fact sheet: Hard Water
Hard water isn't water that's hard as rock. Instead, it's water
that contains dissolved substances called minerals. These minerals
contain the elements calcium or magnesium.
have hard water?
You'll know if you live in an area where the water is hard by looking
in your kettle. Unplug your kettle and take a look inside when it's
cold. If you can see lots of solid white material, often called
a fur, and your cup of tea sometimes has scum floating on it, then
you've got hard water.
water become hard?
called calcium hydrogencarbonate is the main cause of hard water.
It forms when rain falls on limestone
and chalk rocks. These rocks are made of calcium
carbonate, which is insoluble
in water. Because rain water contains carbon
dioxide, dissolved from the air, this makes it acidic.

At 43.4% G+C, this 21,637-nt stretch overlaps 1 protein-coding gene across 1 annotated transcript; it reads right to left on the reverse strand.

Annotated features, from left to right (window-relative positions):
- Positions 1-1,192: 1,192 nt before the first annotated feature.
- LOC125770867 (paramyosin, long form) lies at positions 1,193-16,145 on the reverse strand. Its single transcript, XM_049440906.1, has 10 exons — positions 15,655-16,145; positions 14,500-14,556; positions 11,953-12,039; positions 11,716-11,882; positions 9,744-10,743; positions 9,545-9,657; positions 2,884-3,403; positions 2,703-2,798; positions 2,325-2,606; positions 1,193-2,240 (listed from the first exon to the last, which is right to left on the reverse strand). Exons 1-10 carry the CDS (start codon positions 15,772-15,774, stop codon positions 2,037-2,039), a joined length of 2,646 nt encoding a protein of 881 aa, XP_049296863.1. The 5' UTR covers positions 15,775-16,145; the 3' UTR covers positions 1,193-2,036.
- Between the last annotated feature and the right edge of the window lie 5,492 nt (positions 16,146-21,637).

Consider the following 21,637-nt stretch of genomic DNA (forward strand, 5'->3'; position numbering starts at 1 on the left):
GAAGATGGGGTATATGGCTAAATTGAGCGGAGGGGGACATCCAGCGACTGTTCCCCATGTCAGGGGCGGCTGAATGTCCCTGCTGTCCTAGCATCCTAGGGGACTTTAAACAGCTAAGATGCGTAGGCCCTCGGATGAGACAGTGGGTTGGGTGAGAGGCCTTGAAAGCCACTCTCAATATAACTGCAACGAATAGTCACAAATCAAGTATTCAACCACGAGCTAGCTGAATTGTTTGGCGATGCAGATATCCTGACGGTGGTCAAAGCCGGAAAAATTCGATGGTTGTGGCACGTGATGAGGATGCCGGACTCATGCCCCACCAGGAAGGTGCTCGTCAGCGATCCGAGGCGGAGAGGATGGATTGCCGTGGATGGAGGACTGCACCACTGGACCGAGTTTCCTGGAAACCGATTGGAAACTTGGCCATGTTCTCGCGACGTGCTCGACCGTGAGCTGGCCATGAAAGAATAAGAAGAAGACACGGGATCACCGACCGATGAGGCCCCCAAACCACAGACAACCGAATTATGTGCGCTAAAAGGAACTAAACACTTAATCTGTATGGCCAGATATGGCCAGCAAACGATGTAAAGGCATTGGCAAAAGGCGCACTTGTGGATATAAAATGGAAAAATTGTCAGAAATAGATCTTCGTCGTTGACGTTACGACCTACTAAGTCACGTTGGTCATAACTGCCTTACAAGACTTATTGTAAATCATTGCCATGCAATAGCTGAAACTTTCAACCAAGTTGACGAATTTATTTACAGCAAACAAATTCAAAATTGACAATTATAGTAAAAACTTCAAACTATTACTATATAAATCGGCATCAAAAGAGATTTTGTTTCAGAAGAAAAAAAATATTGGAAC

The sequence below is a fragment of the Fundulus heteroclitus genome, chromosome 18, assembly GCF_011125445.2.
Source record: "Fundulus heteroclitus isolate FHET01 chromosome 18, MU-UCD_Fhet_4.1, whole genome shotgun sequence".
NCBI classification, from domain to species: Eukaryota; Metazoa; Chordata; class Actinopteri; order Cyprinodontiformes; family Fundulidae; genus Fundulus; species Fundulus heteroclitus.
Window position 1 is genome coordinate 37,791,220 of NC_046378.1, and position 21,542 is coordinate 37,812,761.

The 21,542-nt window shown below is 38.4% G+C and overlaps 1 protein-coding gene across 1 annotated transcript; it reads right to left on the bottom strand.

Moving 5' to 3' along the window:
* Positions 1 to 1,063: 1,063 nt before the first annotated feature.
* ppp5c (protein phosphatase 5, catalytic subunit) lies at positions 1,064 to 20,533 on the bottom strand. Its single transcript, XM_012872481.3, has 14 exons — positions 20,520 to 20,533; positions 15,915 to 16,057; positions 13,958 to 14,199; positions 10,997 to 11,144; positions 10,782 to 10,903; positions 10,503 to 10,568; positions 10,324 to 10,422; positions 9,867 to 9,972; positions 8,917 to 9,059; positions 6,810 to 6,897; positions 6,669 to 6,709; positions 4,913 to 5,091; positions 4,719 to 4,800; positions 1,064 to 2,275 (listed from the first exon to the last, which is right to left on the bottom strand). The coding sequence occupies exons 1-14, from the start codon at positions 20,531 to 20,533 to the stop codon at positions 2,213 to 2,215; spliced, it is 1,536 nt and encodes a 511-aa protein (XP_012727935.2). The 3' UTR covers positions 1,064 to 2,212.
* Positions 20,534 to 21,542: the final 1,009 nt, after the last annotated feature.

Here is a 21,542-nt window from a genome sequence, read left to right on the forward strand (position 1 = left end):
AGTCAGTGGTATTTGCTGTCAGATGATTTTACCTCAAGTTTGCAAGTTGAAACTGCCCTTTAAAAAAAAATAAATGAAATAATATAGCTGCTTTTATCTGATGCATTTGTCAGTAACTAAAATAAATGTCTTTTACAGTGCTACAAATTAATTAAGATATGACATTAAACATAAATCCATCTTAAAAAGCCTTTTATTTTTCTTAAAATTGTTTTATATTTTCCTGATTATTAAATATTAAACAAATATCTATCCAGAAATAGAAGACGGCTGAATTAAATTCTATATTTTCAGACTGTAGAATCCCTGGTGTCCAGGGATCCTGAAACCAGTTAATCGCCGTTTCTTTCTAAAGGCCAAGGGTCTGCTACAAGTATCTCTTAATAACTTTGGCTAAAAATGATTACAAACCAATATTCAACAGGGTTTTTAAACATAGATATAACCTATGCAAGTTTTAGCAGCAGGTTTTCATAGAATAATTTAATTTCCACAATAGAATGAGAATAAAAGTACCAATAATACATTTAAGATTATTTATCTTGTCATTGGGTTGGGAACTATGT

The rain water reacts with the rocks to form calcium hydrogencarbonate
which is soluble.
This is the white solid that ends up in our kettles.
An equation for the reaction is:
water + carbon dioxide
+ calcium carbonate = calcium hydrogencarbonate
(l) + CO2 (g) + CaCO3
Although hard water can be a problem in our kettles and to our
water pipes, it is not dangerous to us. In fact, soft water is more
likely to contain harmful dissolved metals. In areas where soft
water is common, the water companies take precautions to control
the amount of dissolved metals in our water.
to investigate hard water for yourself.
Year 10 pupils finding out about water hardness
top of the page